Leonard Holliday

Note: dates are given using the New Style calendar.

Sir Leonard Holliday (also spelled Hollyday and Halliday) (c. 1550 – 9 January 1612) was a founder of the East India Company, and a Lord Mayor of London.

Sir Leonard Halliday
Sir Leonard Halliday.jpg
Bornc. 1550
Rodborough, Gloucestershire
Died(1612-01-09)9 January 1612
OccupationLord Mayor of London


He was born, perhaps circa 1550, in Rodborough in Gloucestershire, the son of clothmaker William Halliday and his wife Sarah Brydges.[1] At some point, perhaps in the late 1560s, he was sent to London, where he served an apprenticeship in the Worshipful Company of Merchant Taylors, which controlled the men's garment industry in the city.

In May 1578, he married an heiress: Anne, daughter of William Wincoll (or Wincott or Winhold)[1] of Suffolk. They had three children: Rowland (born in 1579 and died in 1580), John (born in 1582 and died in 1610), and Walter (died in 1598).[citation needed]

Business and civic affairsEdit

In 1592, Leonard expanded his business interests by becoming a member of the Levant Company. In 1594, he was one of fourteen members of the Merchant Taylors Company who each pledged money to support an indigent widow through one of the company's charitable schemes.[2]

He entered local government, as an alderman, in 1594, and was also one of the city's sheriffs for 1595–96.[3]

In September 1599, he and 124 other merchants formed 'The Governor and Merchants of the City of London Trading to the East Indies', otherwise known as the East India Company. It was chartered on 31 December 1600. While membership was open to the public (known as 'the generality'), executive control was restricted to the merchant élite, and Leonard was not only one of the original 'committees' (i.e. directors) but also joint treasurer from 1600 until 1602.[4]

The EIC's first two trading expeditions to India were profitable and earned investors a healthy return, as well as supplying the merchants with imported merchandise to re-sell at profit. Leonard invested £1000 – the largest individual stake – in the first voyage.[5]

Leonard was knighted by King James I on 26 July 1603. He was one of 906 men knighted by the new king during the first four months of his reign.[6]

Lord MayorEdit

Sir Leonard served as Lord Mayor of London from 29 October 1605 to October 1606. His installation was celebrated with a pageant, 'The Triumphs of Reunited Britannia'.[7] A week later, on 5 November 1605, a plot to assassinate the king by blowing up the Houses of Parliament was foiled. As Lord Mayor, Sir Leonard was responsible for maintaining public order during the trial and execution of the conspirators in January 1606. On 2 August 1606, Sir Leonard hosted the king and his brother-in-law, King Christian IV of Denmark during the latter's state visit to England.[7]

The lasting legacy of Sir Leonard's lord mayoralty was the redevelopment of the Moorfields, a swamp just north of the city wall. In the face of great public criticism, he had the area drained and surfaced, and laid out gardens and walks. The workers found it such an unpleasant project that they coined the slang term 'Holidaye worke' to refer to hard labour.[8]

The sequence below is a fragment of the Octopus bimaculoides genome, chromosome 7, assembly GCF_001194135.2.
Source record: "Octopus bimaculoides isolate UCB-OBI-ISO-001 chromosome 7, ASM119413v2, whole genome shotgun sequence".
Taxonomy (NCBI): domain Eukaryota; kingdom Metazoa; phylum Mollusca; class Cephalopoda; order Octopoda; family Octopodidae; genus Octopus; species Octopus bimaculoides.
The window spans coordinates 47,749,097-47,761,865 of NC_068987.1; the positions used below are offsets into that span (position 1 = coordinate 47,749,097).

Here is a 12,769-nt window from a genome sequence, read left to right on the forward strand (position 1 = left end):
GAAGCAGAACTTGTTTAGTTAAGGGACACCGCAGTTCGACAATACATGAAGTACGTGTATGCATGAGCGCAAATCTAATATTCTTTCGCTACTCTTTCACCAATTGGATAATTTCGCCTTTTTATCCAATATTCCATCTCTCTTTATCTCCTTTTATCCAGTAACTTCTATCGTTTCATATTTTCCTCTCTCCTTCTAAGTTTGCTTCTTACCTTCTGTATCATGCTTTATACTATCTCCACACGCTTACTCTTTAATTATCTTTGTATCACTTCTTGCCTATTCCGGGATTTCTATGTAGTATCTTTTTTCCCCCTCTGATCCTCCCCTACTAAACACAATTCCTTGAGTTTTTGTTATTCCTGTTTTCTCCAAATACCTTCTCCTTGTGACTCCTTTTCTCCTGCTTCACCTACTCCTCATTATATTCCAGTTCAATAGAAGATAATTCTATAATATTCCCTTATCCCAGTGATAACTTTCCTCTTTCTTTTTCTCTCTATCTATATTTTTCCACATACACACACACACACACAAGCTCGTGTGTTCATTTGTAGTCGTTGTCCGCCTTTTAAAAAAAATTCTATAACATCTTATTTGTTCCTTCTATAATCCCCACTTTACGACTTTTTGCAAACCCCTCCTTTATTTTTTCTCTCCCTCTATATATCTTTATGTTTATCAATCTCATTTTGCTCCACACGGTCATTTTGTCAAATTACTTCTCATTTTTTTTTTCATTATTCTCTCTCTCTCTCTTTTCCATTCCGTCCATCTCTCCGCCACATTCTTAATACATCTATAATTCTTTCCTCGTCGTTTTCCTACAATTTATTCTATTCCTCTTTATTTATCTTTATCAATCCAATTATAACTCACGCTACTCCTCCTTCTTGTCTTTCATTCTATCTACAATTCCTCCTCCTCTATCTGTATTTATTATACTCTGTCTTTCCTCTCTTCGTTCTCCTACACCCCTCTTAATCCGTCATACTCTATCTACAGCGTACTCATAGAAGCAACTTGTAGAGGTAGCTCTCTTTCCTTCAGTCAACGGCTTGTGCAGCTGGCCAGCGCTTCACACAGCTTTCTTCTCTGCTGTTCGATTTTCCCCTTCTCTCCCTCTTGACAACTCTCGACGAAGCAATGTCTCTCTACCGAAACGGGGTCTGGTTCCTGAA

Final yearsEdit

Sir Leonard was Master of the Merchant Taylors Company for 1605–06, continued as a 'committee' of the East India Company, invested £400 in the company's third voyage[4] and stood unsuccessfully for the EIC governorship (i.e. chairmanship) in 1609.[4]

He died on 9 January 1612,[4] leaving a sizeable estate. In November 1613, his widow married Sir Henry Montagu (later 1st Earl of Manchester). She died in 1619.[citation needed]

Coat of armsEdit

In 1605, Sir Leonard obtained a confirmation of arms and the grant of a crest from the College of Arms. "Confirm" indicates that Sir Leonard was already using the arms, "grant" that the crest was new. The arms were: Sable, three helmets Argent garnished Or, within a bordure engrailed of the second, i.e. a black shield displaying three silver helmets with gold trimming, all within an engrailed silver border. The crest was the upper half of a gold lion, facing the viewer, holding an anchor.[9]


  1. ^ a b Burke, J. (1836). A Genealogical and Heraldic History of the Commoners of Great Britain and Ireland
  2. ^ Clode, C.M. (1875). Memorials of the Guild of Merchant Taylors
  3. ^ Beaven, Rev A. The Aldermen of the City of London Vol II
  4. ^ a b c d First Letter Book of the East India Company 1600–1619
  5. ^ Gardner, B. (1971). The East India Company
  6. ^ Walker, J. (1986). The Queen Has Been Pleased
  7. ^ a b Herbert, W. (1836). The History of the Twelve Great Livery Companies of London Vol. 2.
  8. ^ Stow, J. (1615). The Annales or General Chronicle of England
  9. ^ Edmondson, J. (1780) A Complete Body of Heraldry; Burke, Sir B. (1884) The General Armory; Holladay, A.M. (1983) The Holladay Family.

External linksEdit

Civic offices
Preceded by Lord Mayor of the City of London
Succeeded by